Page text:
From Bill Brioux:
After having the first two episodes of Murdoch Mysteries deal with some pretty dark subject matter–human trafficking and the after effects of Brackenreid’s awful beating–I was glad for a rollicking good ride thanks to a couple of miscreants from the annals of history.
“Glory Days,” written by Peter Mitchell and Jordan Christianson and directed by star Yannick Bisson, welcomed Robert Leroy Parker and Harry Alonzo Longabaugh–also known as Butch Cassidy and the Sundance Kid–to Toronto where they became embroiled in a storyline focusing on William Barclay “Bat” Masterson (Steven Ogg), the frontier lawman, gambler and sports writer who pulled a gun on the notorious duo moments before a prize fight featuring Canadian boxer George “Little Chocolate” Dixon. Higgins and Jackson were in the audience and tackled Bat before he squeezed off a shot in the packed room.
Bloody hell indeed.
With Bisson directing, the somewhat light-hearted episode turned its focus to not only whether the dastardly duo was in Toronto but to Murdoch and Julia’s upcoming nuptials. Turns out Margaret Brackenreid wanted to take over the planning of their happy day. Or something as small as taking care of the flowers. Anything, Brackenreid confessed, to get Margaret to stop talking about it during dinner. Speaking of the wedding, Julia wasn’t so sure she wanted to have the ceremony in Murdoch’s Catholic church, so she went to speak to Father Clements (Anthony Lemke) about it and was challenged to consider her own faith in the church.
As it turned out, the men Bat saw at the fight weren’t Butch and Sundance but the lawman (who took great pleasure in showing Julia his, um, six-shooter) wasn’t about to give up on the hunt. He grew only more bold when two men robbed the Bank of Toronto at gunpoint and were identified by the stuttering manager that Butch and Sundance were on the loose. Things got serious when a train headed to Simcoe, Ont., was robbed of its Grand Trunk Railroad payroll by the criminals and a man was killed in the process. It was then the truth came out: Butch and Sundance weren’t really in the city but Bat lied they were because he missed his “glory days.”
There were several funny moments during the chase, most notably Brackenreid, Crabtree and Murdoch standing outside a house of ill repute while Bat “questioned” a young woman who claimed to have seen the two. Murdoch Mysteries can be serious to be sure, but it can be very, very funny too. Who else howled when Murdoch stumbled into the table after he was proffered by the prostitute or snickered in anticipation of Crabtree’s bachelor party for the detective?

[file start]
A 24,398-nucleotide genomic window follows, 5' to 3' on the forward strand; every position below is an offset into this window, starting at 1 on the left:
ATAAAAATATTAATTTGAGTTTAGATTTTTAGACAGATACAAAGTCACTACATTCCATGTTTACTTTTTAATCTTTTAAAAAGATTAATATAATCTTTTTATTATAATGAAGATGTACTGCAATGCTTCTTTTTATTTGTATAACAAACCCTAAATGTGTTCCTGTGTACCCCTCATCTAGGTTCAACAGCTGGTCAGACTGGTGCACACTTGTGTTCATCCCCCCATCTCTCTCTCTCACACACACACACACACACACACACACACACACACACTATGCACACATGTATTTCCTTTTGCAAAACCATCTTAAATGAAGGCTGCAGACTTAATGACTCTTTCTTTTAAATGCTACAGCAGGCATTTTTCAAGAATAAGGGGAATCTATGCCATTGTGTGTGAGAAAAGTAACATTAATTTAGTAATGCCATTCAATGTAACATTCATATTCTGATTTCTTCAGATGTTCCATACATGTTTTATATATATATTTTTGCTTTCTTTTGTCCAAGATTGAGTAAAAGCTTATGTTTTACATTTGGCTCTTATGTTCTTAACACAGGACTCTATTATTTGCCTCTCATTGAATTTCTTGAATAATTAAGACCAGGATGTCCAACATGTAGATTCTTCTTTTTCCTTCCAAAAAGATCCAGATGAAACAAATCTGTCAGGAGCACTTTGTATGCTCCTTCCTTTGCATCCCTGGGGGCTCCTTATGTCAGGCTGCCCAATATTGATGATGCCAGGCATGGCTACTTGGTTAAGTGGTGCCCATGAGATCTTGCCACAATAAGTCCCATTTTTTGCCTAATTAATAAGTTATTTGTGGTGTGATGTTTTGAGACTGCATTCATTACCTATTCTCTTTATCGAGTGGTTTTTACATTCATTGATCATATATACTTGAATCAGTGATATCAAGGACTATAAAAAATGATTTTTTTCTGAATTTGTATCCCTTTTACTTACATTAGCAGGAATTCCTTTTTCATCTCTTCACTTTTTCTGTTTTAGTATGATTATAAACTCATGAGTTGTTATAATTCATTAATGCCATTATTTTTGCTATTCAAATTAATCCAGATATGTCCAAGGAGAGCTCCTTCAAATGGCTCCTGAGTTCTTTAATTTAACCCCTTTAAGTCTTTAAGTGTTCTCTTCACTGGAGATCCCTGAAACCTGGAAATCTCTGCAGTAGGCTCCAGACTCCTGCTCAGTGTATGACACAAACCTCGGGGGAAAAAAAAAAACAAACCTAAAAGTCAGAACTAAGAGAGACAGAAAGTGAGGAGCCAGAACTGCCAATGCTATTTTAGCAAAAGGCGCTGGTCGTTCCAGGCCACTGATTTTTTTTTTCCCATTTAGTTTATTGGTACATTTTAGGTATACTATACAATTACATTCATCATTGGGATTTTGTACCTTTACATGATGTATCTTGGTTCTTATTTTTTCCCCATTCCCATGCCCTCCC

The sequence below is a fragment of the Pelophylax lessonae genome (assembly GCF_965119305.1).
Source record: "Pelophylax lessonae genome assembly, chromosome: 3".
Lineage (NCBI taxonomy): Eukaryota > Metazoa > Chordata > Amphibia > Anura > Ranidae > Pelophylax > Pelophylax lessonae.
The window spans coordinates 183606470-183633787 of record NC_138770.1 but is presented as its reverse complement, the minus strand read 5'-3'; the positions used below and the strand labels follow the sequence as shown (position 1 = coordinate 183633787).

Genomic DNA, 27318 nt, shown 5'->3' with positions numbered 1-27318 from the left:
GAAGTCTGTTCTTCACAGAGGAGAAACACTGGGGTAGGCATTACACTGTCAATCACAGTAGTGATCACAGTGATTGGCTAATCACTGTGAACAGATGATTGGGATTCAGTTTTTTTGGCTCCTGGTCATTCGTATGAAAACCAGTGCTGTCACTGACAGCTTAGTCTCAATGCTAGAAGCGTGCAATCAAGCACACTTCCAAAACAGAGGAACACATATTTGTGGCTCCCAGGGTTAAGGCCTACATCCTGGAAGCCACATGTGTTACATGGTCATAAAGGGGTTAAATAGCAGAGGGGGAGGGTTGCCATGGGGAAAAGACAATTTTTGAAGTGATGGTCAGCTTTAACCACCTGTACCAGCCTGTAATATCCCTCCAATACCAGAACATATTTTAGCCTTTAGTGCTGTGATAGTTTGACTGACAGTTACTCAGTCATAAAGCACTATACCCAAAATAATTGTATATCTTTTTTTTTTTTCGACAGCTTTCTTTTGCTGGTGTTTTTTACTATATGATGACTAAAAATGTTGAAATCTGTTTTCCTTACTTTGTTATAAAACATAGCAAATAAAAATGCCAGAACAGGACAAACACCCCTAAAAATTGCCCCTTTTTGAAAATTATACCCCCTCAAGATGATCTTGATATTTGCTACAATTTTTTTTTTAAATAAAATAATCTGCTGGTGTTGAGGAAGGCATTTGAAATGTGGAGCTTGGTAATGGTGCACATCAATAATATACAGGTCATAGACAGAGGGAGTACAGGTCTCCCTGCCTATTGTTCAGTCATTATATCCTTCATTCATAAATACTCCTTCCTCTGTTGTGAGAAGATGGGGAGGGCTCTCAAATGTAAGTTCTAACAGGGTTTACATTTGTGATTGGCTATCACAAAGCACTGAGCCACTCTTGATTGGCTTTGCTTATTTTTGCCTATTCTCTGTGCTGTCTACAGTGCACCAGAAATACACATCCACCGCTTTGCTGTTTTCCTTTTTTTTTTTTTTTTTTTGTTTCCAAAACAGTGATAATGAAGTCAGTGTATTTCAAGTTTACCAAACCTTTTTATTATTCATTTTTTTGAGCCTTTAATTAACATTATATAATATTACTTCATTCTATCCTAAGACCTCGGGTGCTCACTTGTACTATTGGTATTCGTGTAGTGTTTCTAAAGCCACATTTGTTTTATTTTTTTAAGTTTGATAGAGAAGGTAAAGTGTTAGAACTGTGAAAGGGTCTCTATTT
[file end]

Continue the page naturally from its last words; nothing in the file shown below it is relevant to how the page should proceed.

And a special thank you to Mitchell and Christianson for including “horseback ride” in Monday’s script; having the Toronto coppers play cowboy–complete with an expansive accompanying soundtrack–was a great nod to the wild West. And Murdoch’s football tackle of a baddie through the wall of a hay loft? Just awesome.
Murdoch Mysteries airs Mondays at 8 p.m. on CBC.
From James Bawden:
Murdoch Mysteries Welcomes Bat Masterson
No doubt about it –Murdoch Mysteries would be battling Heartland for the coveted title of longest running CBC hour drama. Heartland hit episode 803 on Sunday night to be followed by Murdoch Mysteries Monday night at 8. But Murdoch’s first five seasons ran on Citytv which ditched the Victorian cop drama several seasons back because the cost got too pricey. Continue reading.
Murdoch Mysteries, CBC – “Glory Days”
Murdoch joins forces with legendary lawman Bat Masterson to hunt for Butch Cassidy and the Sundance Kid.
Strange Empire, CBC – “Other Powers”
Kat tells Marshal Caleb Mecredi she believes Slotter is guilty; Isabelle must convince Cornelius to loan her the miners’ wages.
Package Deal, City
Package Deal moves to Mondays. With guest star Jason Priestley.
From Bill Brioux of the Canadian Press:
Canada shops existing TV series, seeks co-productions at giant MIPCOM
“‘The Book of Negroes’ was calling out for co-production,” says Carolle Brabant, Telefilm Canada’s executive director. The story of British efforts to circumvent African slavery at the time of the American revolution was shot in Nova Scotia and South Africa. Gooding joked about surviving the cold while shooting last spring near Halifax. “I didn’t know what ice rain was,” he told an international press gathering. “Canada practically invented co-production,” says Brabant, noting the country has film and TV production treaties with 54 nations. Continue reading.